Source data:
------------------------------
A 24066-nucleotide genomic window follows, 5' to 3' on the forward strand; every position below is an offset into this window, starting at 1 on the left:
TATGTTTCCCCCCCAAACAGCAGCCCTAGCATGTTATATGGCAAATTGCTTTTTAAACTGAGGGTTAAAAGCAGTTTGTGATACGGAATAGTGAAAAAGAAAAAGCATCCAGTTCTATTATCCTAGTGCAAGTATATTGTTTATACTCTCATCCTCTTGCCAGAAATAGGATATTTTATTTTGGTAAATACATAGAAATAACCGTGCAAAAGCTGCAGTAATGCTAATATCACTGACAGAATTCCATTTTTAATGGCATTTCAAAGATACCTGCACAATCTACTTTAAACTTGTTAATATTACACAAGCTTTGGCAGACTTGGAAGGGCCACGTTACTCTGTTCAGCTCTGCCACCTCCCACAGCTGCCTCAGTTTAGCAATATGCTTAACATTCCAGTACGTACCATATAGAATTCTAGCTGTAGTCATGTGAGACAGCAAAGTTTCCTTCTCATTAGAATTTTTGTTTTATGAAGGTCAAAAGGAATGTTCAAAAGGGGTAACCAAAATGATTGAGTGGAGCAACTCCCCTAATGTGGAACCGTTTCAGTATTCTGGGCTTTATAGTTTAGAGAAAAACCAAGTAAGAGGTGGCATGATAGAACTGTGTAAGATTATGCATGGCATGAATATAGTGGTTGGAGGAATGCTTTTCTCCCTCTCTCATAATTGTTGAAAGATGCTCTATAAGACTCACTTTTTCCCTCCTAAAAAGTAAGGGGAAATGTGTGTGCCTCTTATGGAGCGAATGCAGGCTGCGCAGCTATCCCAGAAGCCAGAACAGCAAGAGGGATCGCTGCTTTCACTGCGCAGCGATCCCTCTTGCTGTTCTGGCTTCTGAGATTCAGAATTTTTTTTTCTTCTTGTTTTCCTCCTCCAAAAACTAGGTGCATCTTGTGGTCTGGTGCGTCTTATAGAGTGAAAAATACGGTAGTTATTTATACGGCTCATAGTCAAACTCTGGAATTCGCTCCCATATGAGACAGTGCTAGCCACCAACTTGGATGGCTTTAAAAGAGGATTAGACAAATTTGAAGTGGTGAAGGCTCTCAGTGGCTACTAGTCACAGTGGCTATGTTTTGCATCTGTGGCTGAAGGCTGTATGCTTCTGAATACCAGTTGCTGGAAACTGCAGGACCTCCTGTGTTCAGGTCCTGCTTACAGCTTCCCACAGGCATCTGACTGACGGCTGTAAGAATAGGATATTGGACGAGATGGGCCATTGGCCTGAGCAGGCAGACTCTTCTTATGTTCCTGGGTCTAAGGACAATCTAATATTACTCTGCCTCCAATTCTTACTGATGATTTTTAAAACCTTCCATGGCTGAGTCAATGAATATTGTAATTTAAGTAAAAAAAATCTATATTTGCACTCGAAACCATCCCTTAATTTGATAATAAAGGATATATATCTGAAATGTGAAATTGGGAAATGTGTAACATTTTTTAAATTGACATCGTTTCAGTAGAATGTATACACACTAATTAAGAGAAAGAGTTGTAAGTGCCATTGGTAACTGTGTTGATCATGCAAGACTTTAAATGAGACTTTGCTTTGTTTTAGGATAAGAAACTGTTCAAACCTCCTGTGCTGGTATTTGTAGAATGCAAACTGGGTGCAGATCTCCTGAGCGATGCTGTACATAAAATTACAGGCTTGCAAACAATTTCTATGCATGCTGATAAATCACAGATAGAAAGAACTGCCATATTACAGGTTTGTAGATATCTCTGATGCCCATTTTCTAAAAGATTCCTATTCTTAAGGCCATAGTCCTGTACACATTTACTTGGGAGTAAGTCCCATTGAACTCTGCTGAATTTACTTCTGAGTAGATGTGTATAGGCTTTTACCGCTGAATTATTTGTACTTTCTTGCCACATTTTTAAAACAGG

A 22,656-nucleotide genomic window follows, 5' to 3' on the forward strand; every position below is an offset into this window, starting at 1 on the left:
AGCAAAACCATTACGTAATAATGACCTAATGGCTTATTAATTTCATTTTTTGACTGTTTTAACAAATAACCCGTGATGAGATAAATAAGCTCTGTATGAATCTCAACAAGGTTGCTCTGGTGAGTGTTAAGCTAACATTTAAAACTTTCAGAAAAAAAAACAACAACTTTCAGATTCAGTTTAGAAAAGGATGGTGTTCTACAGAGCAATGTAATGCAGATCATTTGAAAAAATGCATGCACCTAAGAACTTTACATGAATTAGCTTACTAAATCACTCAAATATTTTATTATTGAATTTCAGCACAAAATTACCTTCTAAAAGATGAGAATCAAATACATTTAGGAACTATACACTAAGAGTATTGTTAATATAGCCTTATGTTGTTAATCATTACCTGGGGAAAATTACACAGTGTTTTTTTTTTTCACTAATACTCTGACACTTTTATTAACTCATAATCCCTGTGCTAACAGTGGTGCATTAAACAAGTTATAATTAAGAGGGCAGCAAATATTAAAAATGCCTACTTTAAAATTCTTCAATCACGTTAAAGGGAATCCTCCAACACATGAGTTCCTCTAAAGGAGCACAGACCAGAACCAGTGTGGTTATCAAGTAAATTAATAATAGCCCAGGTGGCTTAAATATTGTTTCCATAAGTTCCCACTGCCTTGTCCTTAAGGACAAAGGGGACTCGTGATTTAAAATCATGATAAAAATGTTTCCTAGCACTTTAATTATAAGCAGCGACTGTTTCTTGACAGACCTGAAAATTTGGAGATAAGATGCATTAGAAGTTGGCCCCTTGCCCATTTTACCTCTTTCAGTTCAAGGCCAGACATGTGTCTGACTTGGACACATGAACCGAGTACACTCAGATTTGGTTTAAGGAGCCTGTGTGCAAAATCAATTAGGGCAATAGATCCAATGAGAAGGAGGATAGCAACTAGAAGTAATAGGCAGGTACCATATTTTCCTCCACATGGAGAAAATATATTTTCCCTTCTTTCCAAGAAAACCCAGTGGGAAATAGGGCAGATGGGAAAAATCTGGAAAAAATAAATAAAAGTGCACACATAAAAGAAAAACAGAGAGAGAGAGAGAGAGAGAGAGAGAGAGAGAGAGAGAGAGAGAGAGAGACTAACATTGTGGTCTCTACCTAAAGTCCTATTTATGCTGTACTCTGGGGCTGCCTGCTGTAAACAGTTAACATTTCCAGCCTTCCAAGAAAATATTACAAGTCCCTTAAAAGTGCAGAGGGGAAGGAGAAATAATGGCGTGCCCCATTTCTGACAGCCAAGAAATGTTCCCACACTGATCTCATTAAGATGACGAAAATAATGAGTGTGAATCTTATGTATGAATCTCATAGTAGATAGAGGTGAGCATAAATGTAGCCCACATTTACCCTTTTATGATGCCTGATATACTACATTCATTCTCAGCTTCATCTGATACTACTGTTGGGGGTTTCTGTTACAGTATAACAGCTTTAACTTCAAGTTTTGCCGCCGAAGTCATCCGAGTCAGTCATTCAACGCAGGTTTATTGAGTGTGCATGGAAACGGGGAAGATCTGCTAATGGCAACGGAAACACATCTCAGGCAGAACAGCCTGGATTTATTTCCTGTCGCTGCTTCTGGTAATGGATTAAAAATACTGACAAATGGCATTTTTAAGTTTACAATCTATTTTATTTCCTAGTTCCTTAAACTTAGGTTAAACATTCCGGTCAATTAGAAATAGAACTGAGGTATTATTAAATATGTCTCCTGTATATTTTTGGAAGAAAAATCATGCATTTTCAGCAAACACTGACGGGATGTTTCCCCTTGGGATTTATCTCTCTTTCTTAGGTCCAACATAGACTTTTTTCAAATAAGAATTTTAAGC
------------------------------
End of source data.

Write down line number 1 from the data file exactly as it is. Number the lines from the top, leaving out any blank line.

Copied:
A 24066-nucleotide genomic window follows, 5' to 3' on the forward strand; every position below is an offset into this window, starting at 1 on the left: